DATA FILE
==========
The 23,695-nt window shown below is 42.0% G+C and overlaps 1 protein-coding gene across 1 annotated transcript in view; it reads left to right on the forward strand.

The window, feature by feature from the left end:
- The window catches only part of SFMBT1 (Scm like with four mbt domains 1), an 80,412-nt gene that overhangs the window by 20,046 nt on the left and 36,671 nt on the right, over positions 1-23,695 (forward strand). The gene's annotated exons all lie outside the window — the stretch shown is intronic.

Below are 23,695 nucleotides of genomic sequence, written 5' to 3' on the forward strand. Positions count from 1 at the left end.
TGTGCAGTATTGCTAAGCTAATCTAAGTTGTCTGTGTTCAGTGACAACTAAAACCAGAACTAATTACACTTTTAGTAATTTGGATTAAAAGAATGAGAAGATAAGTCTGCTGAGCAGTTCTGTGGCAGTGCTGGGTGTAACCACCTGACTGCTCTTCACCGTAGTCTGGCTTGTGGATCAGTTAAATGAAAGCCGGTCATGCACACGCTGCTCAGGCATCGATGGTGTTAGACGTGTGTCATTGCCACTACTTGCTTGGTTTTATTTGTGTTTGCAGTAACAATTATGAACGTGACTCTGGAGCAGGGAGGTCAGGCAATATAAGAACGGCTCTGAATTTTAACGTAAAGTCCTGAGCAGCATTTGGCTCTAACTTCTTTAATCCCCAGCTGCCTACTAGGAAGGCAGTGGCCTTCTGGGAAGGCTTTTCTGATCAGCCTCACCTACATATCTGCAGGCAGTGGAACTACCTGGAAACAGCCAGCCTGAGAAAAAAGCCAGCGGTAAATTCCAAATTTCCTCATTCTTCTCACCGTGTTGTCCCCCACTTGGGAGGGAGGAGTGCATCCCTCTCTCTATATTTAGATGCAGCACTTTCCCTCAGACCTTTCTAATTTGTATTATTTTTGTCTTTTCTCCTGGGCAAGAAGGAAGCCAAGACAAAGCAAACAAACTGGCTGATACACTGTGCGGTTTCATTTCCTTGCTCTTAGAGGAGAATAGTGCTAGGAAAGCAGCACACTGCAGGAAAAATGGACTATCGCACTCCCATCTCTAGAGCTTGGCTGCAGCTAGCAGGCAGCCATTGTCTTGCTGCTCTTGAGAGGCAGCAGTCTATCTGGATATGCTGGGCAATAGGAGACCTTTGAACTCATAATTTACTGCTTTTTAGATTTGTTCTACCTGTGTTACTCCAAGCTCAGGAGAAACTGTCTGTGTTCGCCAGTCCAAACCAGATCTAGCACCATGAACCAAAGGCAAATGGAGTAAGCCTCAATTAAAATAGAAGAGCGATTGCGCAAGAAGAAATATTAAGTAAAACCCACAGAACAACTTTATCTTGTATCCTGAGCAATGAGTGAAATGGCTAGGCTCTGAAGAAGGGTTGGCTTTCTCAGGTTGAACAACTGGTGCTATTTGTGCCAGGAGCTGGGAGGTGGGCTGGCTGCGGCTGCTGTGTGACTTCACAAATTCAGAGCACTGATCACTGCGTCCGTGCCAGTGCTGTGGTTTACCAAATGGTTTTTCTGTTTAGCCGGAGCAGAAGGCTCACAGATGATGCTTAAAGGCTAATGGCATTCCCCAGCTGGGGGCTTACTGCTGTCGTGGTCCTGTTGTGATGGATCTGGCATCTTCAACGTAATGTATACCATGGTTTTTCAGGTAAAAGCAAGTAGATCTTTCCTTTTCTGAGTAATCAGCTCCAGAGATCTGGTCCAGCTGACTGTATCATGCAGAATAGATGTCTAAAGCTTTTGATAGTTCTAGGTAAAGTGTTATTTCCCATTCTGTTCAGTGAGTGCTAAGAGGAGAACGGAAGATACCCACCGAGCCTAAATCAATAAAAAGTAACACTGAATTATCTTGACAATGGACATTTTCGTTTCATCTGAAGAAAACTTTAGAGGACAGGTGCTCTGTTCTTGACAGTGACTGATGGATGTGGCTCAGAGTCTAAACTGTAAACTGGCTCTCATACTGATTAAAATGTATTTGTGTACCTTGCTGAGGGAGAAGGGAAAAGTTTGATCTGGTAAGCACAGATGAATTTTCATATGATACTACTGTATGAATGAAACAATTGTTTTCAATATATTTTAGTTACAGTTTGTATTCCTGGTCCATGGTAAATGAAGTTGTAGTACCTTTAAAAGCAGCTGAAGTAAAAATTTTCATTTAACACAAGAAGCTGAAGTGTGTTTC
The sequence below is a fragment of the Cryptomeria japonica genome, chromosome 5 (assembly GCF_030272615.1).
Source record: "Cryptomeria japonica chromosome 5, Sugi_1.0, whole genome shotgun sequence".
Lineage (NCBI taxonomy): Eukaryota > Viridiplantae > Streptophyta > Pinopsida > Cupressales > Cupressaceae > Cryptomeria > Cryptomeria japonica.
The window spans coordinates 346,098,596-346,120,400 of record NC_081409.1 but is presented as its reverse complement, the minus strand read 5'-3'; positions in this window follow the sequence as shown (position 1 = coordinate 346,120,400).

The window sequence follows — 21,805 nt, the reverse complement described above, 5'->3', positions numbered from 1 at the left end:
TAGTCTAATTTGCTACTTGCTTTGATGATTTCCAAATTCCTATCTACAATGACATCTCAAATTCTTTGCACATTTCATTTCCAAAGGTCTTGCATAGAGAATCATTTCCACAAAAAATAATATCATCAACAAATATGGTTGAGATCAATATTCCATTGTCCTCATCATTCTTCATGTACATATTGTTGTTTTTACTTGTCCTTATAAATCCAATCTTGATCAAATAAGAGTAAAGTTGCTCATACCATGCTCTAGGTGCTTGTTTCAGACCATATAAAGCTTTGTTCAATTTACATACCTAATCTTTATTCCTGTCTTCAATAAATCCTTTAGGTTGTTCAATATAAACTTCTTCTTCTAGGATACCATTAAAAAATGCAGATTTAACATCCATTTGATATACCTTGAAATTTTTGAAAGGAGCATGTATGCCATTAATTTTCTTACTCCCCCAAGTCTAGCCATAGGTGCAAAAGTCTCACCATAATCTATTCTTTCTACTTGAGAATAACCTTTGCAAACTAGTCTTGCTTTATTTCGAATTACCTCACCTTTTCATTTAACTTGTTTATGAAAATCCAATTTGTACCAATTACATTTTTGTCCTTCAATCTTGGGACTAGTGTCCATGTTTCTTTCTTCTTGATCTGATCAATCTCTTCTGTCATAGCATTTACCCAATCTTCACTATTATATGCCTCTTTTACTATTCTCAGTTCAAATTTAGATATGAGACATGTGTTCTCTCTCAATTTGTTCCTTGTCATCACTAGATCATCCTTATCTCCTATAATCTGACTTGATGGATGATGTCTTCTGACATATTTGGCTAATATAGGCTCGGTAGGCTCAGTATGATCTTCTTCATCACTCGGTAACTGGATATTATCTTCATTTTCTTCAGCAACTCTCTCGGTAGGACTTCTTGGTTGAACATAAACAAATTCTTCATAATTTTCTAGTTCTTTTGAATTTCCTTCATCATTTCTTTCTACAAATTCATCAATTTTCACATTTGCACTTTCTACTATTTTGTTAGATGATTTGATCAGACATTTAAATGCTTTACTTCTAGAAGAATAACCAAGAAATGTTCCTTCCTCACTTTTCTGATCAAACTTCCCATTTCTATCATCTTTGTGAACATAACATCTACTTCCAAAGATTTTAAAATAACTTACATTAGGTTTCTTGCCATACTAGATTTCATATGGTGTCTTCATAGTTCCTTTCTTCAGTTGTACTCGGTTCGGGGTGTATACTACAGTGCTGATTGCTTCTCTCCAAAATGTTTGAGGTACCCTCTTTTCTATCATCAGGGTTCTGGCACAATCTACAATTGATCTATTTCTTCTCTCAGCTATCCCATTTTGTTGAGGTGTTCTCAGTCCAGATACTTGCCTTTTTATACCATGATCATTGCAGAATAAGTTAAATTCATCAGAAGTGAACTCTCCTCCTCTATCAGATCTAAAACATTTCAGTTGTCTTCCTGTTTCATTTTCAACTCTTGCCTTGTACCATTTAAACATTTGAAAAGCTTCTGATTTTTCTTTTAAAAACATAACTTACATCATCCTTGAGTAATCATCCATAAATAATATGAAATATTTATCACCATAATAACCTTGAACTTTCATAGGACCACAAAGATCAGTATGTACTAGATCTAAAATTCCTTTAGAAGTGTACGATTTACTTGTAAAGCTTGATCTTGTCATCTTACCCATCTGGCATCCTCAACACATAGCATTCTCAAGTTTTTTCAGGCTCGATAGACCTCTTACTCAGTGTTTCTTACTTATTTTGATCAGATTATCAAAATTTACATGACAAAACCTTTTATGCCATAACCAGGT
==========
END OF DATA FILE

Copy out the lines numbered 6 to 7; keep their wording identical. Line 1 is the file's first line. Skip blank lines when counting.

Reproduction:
The sequence below is a fragment of the Cryptomeria japonica genome, chromosome 5 (assembly GCF_030272615.1).
Source record: "Cryptomeria japonica chromosome 5, Sugi_1.0, whole genome shotgun sequence".